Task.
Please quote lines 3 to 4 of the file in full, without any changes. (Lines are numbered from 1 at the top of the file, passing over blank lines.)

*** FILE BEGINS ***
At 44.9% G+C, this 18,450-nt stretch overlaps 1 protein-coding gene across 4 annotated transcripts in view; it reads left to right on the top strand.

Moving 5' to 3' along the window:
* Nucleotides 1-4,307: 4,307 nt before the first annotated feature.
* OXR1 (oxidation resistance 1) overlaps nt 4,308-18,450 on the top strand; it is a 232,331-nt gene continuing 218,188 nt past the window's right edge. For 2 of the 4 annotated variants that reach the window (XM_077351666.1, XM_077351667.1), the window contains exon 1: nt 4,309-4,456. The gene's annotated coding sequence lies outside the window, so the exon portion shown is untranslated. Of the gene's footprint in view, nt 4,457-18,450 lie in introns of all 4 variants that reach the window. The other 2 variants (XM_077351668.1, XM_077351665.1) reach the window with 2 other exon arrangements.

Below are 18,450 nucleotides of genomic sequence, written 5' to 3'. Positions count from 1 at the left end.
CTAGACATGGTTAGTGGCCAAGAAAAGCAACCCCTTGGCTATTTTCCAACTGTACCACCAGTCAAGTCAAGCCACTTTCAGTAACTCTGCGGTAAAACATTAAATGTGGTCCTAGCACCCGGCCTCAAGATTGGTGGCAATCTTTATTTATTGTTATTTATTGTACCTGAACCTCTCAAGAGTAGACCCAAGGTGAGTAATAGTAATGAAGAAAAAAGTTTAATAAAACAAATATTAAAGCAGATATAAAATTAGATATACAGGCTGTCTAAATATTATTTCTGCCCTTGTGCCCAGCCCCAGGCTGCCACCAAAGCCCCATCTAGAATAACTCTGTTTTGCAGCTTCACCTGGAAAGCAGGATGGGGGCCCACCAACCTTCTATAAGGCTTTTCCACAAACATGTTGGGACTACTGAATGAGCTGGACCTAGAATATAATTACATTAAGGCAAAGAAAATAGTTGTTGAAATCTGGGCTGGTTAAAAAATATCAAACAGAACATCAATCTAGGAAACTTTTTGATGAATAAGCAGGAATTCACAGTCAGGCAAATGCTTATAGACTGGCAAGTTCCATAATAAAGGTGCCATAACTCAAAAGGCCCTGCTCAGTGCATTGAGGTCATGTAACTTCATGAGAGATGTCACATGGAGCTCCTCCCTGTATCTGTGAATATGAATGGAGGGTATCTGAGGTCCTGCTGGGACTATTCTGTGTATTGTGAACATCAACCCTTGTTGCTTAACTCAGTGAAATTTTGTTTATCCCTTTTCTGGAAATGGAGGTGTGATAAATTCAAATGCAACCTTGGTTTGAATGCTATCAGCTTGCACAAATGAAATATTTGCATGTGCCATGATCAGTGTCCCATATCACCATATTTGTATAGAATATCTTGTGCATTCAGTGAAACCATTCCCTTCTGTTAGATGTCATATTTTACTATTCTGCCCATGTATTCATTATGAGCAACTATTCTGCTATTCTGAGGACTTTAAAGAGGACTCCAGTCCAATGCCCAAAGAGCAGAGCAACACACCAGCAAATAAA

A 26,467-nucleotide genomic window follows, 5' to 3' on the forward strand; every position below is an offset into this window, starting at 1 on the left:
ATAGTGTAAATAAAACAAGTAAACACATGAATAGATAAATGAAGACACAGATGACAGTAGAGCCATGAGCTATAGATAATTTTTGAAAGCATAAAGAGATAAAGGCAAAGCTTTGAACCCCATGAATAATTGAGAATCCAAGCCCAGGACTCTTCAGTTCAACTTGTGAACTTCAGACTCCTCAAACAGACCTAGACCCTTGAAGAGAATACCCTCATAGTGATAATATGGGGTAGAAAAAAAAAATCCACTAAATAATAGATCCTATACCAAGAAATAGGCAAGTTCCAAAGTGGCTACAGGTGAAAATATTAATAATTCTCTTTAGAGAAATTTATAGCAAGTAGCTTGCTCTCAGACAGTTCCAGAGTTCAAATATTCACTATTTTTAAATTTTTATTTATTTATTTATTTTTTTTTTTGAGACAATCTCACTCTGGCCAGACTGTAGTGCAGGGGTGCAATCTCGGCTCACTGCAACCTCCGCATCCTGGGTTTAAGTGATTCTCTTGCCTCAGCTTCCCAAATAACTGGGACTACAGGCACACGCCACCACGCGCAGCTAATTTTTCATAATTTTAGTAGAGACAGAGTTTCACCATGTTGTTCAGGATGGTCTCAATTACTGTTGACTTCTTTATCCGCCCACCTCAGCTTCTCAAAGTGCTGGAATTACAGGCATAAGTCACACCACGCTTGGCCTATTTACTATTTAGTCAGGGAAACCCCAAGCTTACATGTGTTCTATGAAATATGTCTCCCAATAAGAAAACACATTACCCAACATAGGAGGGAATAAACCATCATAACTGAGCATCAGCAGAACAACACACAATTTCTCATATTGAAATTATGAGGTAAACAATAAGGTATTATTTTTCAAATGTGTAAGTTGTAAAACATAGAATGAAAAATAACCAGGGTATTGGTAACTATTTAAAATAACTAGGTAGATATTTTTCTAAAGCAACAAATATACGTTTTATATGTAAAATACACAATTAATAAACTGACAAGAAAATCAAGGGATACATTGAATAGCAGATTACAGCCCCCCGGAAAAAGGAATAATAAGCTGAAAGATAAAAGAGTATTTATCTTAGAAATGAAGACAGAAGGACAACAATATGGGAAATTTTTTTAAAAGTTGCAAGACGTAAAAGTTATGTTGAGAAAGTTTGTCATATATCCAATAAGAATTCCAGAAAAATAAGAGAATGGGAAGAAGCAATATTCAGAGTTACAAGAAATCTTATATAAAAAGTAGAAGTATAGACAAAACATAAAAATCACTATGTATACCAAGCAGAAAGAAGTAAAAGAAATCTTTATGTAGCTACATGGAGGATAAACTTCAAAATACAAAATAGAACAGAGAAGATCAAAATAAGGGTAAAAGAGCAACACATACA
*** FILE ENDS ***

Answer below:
* Nucleotides 1-4,307: 4,307 nt before the first annotated feature.
* OXR1 (oxidation resistance 1) overlaps nt 4,308-18,450 on the top strand; it is a 232,331-nt gene continuing 218,188 nt past the window's right edge. For 2 of the 4 annotated variants that reach the window (XM_077351666.1, XM_077351667.1), the window contains exon 1: nt 4,309-4,456. The gene's annotated coding sequence lies outside the window, so the exon portion shown is untranslated. Of the gene's footprint in view, nt 4,457-18,450 lie in introns of all 4 variants that reach the window. The other 2 variants (XM_077351668.1, XM_077351665.1) reach the window with 2 other exon arrangements.